Walt Whitman High School Suspends Selection of Homecoming King and Queen
Student government group cites inclusion in eliminating gender-specific accolades for weekend's festivities at Bethesda school
A student's car is decorated for the senior class in Walt Whitman High School's parking lot during Homecoming spirit week.
Friday’s annual Homecoming pep rally at Walt Whitman High School in Bethesda will have all the cheers, announcements and excitement per usual—but it won’t have the typical Homecoming king and queen reveal.
The school’s Student Government Association decided in early September to eliminate the Homecoming court tradition this year to ensure the school was inclusive to all students—no matter their gender identity.
“At Whitman, the Homecoming court is never really a big deal, it’s not really instilled in our school culture,” said Student Body President Ari Gutman. “We decided that instead of having the court, we would just not have it at all, so no one was left out.”He said that the SGA worried the gender distinctions affiliated with the Homecoming court could make gender non-binary or transgender students uncomfortable.
Another local high school, Bethesda-Chevy Chase, announced last month it was moving to gender-neutral Homecoming royalty, instead of the traditional king and queen roles, to eliminate the role of gender in the recognition. The students elected to B-CC’s Homecoming court, which is also this coming weekend, could be two girls, two boys, a boy and girl or include transgender or gender non-binary students. The decision garnered national attention and discussion about the inclusion of transgender students.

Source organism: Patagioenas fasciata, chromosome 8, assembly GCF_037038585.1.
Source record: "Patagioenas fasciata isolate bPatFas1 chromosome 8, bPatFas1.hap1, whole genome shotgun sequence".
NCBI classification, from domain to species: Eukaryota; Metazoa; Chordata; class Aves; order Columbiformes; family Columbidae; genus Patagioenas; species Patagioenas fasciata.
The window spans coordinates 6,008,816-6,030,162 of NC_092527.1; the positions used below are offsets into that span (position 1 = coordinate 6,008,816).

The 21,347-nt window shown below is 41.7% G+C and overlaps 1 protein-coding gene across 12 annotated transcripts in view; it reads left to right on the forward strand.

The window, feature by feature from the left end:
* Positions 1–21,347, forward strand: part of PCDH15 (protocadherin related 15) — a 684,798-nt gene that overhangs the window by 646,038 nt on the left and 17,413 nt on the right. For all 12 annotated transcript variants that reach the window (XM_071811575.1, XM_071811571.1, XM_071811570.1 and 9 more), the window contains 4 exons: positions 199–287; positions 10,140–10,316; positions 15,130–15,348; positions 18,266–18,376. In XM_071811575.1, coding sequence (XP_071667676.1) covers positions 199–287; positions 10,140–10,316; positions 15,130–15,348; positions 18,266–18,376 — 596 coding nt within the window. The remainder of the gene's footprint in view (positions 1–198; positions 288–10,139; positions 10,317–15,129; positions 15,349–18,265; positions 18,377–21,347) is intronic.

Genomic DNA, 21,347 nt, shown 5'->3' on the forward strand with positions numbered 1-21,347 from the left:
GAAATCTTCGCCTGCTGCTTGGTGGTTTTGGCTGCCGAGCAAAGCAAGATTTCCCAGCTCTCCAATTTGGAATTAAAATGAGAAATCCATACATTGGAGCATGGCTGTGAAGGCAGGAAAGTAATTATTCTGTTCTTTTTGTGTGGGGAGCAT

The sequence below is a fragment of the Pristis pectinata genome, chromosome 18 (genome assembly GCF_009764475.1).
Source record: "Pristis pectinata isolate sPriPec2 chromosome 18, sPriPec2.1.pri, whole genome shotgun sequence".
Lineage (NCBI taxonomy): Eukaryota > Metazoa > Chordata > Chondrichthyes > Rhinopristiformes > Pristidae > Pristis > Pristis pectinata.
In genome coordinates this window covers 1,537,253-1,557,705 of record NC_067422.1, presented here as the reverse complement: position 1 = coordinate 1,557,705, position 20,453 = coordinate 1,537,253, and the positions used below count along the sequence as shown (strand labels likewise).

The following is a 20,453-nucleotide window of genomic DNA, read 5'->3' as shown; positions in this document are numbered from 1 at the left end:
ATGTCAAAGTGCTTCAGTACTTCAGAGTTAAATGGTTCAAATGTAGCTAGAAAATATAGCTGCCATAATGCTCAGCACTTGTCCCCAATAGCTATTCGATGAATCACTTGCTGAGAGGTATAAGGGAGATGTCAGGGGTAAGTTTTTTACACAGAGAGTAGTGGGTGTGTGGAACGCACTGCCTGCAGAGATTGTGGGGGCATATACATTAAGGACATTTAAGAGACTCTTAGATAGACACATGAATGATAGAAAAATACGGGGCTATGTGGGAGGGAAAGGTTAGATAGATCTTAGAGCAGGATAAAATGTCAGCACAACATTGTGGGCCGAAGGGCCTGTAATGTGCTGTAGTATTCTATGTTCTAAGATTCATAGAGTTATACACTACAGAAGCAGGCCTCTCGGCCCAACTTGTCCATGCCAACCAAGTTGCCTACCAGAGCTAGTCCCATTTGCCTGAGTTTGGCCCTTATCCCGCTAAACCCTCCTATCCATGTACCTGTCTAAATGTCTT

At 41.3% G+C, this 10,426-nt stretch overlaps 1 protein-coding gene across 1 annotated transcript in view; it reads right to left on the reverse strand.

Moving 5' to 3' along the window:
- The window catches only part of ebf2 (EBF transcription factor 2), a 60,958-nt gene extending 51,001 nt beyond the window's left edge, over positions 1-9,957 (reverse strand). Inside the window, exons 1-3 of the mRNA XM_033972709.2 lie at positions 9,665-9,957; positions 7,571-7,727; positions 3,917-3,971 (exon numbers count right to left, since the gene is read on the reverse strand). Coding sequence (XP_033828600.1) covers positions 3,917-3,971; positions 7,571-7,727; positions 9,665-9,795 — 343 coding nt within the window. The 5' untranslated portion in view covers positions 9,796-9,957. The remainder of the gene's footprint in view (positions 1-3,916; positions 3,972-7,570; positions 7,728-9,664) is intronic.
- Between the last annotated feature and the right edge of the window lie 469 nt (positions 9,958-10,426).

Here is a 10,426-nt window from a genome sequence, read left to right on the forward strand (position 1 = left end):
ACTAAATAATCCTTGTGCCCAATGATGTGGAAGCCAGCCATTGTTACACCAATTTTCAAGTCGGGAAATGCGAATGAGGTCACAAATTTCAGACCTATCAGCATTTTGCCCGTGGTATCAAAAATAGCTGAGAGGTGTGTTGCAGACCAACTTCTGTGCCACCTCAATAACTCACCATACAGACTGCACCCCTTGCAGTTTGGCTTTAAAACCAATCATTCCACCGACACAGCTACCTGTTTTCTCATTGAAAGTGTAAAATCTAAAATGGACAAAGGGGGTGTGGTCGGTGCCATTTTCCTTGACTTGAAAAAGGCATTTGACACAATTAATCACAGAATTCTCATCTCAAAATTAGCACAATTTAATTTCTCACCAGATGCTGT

Gutman said the discussions about the gender-specific accolades started during the past school year at Whitman, but the SGA chose to keep the tradition for one more year. But this fall, the student representatives decided early on to make a statement with their decision.
“There were so many changes around the county, we thought it would be better to focus on making our school more inclusive than [focusing on] an event no one really cares about,” Gutman said.
Principal Alan Goodwin said he welcomed the idea after the SGA representatives made their decision.
“One less stress on students,” Goodwin wrote in an email Wednesday. All other Homecoming activities will go on as they have in the past: the hallway decorating, Spirit Week, football game and the dance on Saturday night, Gutman said.
Gutman said when he heard about how B-CC decided to address this issue, he thought it was a good idea and something he could see happening in the future at Whitman.
“We were like, ‘We could have changed it,’ but deleting it altogether was the best decision for Whitman,” Gutman said. “I think if they ever bring it back it will be different [like B-CC].”
Gutman and Goodwin said they are working to implement a gender-neutral bathroom at Whitman, which Gutman plans to label only as a single restroom, not as ‘gender neutral,’ so students feel as comfortable as possible.
Eric Guerci, a B-CC student and student member of the Board of Education, said he commends his school’s efforts to promote inclusion and supports all initiatives for inclusion, but that the board would not get directly involved with decisions about Homecoming courts.